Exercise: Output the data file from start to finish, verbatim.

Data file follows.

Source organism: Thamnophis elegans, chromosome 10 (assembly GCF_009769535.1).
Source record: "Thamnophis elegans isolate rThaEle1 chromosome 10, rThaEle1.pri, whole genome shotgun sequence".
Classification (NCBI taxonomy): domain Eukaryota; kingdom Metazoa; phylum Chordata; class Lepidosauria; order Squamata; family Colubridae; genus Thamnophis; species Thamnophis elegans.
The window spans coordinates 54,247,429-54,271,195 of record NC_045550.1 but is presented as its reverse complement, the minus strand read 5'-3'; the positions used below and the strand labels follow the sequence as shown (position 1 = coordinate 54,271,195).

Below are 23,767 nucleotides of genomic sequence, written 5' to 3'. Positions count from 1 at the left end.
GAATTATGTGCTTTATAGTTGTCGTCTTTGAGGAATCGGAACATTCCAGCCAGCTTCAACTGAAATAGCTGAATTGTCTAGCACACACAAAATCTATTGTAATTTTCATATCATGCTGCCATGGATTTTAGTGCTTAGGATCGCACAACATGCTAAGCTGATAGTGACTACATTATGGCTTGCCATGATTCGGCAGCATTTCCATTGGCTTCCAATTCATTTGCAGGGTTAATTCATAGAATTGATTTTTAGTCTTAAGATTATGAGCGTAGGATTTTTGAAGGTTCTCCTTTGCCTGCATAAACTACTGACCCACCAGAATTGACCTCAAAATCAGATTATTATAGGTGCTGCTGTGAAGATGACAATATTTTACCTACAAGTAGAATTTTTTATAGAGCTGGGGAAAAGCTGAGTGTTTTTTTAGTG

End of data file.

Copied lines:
Source organism: Thamnophis elegans, chromosome 10 (assembly GCF_009769535.1).
Source record: "Thamnophis elegans isolate rThaEle1 chromosome 10, rThaEle1.pri, whole genome shotgun sequence".
Classification (NCBI taxonomy): domain Eukaryota; kingdom Metazoa; phylum Chordata; class Lepidosauria; order Squamata; family Colubridae; genus Thamnophis; species Thamnophis elegans.
The window spans coordinates 54,247,429-54,271,195 of record NC_045550.1 but is presented as its reverse complement, the minus strand read 5'-3'; the positions used below and the strand labels follow the sequence as shown (position 1 = coordinate 54,271,195).

Below are 23,767 nucleotides of genomic sequence, written 5' to 3'. Positions count from 1 at the left end.
GAATTATGTGCTTTATAGTTGTCGTCTTTGAGGAATCGGAACATTCCAGCCAGCTTCAACTGAAATAGCTGAATTGTCTAGCACACACAAAATCTATTGTAATTTTCATATCATGCTGCCATGGATTTTAGTGCTTAGGATCGCACAACATGCTAAGCTGATAGTGACTACATTATGGCTTGCCATGATTCGGCAGCATTTCCATTGGCTTCCAATTCATTTGCAGGGTTAATTCATAGAATTGATTTTTAGTCTTAAGATTATGAGCGTAGGATTTTTGAAGGTTCTCCTTTGCCTGCATAAACTACTGACCCACCAGAATTGACCTCAAAATCAGATTATTATAGGTGCTGCTGTGAAGATGACAATATTTTACCTACAAGTAGAATTTTTTATAGAGCTGGGGAAAAGCTGAGTGTTTTTTTAGTG